A Life Transfigured by God’s Presence: Becoming Spirit-filled Evangelizers in the Modern World Part 1

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FMC Class of 2016

How I long to find the right words to stir up enthusiasm for a new chapter of evangelization full of fervor, joy, generosity, courage, boundless love and attraction!”  Pope Francis Evangelii Gaudium 261

 

During the month of January I was blessed with the opportunity to lead a group of new missionaries through the final section of Pope Francis’ magisterial document on Evangelization Evangelii Gaudium.  We spent some weeks carefully studying how we can become better evangelists, filled with the Holy Spirit, convinced of God’s love and abounding in the joy of the Lord.  I wanted to write on some of our finding and share some reflections from our time together in hopes that it will bless others who didn’t have the privilege of being present in our sessions.

 

One of the central themes in the Catholic vision for true Evangelization is the need to pray first and work second.  A Spirit-filled Evangelist is one whose life is devoted to prayer.  He or she must be convinced that only through prayer, through a constant drawing from the well of life (Deus Caritas Est 7) will one’s mission or testimony be authentic.  As Pope Francis states:

Without prolonged moments of adoration, of prayerful encounter with the word, of sincere conversation with the Lord, our work easily becomes meaningless; we lose energy as a result of weariness and difficulties, and our fervor dies out. (Ev Gaud 262)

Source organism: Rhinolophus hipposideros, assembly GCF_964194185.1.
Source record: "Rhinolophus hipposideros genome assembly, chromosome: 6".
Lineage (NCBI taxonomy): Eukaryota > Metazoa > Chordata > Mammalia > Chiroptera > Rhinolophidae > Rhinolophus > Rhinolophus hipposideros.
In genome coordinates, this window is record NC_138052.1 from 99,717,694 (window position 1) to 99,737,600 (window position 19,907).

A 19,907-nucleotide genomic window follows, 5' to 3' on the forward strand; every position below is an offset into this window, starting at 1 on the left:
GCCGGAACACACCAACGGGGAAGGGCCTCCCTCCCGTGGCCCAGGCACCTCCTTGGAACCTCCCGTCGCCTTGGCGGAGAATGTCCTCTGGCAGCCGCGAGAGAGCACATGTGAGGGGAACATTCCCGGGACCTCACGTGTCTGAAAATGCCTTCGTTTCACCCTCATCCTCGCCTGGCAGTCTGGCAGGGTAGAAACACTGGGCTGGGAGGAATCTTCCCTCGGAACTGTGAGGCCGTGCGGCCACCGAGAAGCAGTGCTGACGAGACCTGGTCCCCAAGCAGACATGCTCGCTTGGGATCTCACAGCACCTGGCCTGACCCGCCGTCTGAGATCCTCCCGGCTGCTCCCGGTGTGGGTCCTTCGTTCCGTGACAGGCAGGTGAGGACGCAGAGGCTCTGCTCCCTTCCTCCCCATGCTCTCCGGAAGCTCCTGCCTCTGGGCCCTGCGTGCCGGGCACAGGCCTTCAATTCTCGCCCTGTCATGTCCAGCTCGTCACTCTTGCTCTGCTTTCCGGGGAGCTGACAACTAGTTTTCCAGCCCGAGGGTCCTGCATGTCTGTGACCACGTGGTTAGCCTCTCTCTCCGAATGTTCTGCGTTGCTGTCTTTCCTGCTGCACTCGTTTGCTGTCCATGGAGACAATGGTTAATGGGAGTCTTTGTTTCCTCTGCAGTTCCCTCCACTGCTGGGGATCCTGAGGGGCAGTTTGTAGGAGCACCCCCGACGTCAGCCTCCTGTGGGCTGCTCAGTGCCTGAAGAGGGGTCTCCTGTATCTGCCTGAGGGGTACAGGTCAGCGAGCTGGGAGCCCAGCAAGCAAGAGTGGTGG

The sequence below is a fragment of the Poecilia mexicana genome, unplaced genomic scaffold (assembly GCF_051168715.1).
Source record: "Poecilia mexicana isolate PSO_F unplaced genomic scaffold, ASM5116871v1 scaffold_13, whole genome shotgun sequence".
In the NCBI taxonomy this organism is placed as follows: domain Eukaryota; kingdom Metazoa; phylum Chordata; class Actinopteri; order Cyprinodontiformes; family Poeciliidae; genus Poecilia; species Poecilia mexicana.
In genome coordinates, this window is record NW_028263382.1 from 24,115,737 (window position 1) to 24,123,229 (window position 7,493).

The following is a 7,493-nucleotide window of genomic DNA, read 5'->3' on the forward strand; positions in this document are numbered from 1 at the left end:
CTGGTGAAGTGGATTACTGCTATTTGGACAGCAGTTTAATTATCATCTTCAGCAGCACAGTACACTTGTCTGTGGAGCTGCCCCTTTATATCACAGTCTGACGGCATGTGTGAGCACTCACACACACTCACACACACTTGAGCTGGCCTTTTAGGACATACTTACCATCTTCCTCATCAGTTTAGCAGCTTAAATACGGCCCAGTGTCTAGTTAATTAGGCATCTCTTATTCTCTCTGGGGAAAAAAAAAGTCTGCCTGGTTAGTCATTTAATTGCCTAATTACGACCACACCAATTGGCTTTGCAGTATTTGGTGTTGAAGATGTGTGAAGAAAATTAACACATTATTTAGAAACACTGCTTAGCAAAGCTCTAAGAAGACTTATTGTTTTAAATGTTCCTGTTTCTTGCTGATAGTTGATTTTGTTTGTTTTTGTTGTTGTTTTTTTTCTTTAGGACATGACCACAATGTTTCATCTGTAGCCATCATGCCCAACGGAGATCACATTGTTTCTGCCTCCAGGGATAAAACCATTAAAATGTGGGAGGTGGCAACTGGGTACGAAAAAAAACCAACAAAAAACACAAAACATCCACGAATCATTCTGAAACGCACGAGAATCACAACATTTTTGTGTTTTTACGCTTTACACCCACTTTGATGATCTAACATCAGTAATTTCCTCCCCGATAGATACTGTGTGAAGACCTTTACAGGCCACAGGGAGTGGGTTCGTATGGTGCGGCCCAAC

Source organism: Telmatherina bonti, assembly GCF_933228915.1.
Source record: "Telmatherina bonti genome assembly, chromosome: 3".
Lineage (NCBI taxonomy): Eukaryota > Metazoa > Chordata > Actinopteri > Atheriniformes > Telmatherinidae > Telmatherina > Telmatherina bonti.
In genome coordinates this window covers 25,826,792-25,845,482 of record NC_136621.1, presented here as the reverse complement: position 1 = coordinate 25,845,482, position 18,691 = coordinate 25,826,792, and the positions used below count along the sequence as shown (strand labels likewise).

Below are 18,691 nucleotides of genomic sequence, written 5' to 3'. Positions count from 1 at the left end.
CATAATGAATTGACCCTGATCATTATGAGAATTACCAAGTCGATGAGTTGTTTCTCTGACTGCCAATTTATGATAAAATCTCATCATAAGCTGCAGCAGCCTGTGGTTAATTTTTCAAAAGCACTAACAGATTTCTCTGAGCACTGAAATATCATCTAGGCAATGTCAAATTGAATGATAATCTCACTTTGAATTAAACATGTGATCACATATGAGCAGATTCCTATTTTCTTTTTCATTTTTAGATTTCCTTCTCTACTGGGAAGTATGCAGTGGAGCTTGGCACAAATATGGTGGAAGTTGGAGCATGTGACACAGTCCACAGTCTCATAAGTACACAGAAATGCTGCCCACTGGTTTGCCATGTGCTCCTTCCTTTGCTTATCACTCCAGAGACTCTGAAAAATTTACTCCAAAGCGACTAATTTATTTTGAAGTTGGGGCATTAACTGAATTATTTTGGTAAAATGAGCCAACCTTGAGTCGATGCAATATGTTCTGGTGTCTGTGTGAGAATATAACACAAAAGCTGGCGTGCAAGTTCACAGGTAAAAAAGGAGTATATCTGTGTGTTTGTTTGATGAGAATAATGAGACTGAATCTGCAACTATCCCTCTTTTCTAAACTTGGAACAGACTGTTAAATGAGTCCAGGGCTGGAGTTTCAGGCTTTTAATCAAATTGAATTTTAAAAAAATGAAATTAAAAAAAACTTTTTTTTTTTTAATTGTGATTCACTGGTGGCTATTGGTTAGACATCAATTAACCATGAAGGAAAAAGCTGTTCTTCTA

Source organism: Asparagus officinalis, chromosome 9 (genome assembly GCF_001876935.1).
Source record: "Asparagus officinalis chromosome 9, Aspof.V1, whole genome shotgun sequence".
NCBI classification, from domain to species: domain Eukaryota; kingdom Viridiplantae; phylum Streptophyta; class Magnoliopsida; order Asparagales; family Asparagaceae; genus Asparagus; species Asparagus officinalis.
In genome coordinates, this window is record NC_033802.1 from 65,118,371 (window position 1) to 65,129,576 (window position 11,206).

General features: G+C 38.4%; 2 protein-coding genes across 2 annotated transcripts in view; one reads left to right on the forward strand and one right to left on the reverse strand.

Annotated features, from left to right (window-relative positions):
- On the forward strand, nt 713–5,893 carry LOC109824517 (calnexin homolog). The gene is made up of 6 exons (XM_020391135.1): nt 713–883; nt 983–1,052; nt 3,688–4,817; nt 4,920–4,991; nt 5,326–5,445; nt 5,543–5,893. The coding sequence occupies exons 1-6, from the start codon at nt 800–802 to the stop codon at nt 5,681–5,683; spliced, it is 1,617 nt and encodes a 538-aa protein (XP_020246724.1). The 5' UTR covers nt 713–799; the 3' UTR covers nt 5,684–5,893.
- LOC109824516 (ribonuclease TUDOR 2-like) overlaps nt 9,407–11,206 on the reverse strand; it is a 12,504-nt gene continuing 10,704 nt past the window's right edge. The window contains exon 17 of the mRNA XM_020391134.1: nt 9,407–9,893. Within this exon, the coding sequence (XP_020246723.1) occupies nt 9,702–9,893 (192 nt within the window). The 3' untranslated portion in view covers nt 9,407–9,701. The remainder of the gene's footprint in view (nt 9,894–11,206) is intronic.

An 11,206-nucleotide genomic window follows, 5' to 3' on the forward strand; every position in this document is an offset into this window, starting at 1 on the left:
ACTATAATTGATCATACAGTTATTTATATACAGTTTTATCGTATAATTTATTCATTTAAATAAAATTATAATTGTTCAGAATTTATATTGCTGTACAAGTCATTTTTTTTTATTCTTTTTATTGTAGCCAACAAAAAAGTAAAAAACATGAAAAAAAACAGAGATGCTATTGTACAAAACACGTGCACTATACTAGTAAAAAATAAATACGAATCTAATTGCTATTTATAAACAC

Alone we cannot even begin to complete the great work of evangelization Jesus has entrusted to us.  Our mission becomes a mere duty, an ethical choice rather than an offspring of personal encounter and love.  I am continually reminded of Pope Benedict’s words “Being Christian is not the result of an ethical choice or a lofty idea, but the encounter with an event, a person, which gives life a new horizon and a decisive direction.” (Deus Caritas Est 1)  What this means is that we do not profess our faith nor share Jesus’ love because it is the right thing to do or because it is a radical idea.  We do it because our love of Jesus impels us (2 Cor 5:14) to share our joy with those around us.  This in turn is our principal way of loving Him.  Going to Mass and even adoration is “fragmented” (Deus Caritas est 14) without an equal desire to love our neighbor and share with them the True Bread of Life.  We need to reach out and meet the most urgent needs of our brothers and sisters around us.  “For whoever does not love their brother and sister, whom they have seen, cannot love God, whom they have not seen.” (I John 4:20b)  And yet as Saint John Paul II said we know that our neighbors “are hungry for God, not just for bread and freedom.” (Redemptoris Missio 83)

In spite of all possible exhortations to love and evangelize we know ourselves all too well.  My desire easily flags and my mind becomes easily distracted by the world.  I struggle to stay focused on the light of Christ as I live among other lesser lights of the world.  We recently spent a month serving among the indigenous tribes of Fort Belknap Reservation in North Montana.  One day we crossed the border to Canada and stopped at the Cypress Hills Interprovincial Park in South Alberta.  It was so beautiful.  As we left we stopped at a gas station and picked up a flyer that discussed light pollution.  It showed how many lights were visible from space 50 years ago and how many more are visible today.  All this “light pollution” makes it harder to see the stars in the sky at night.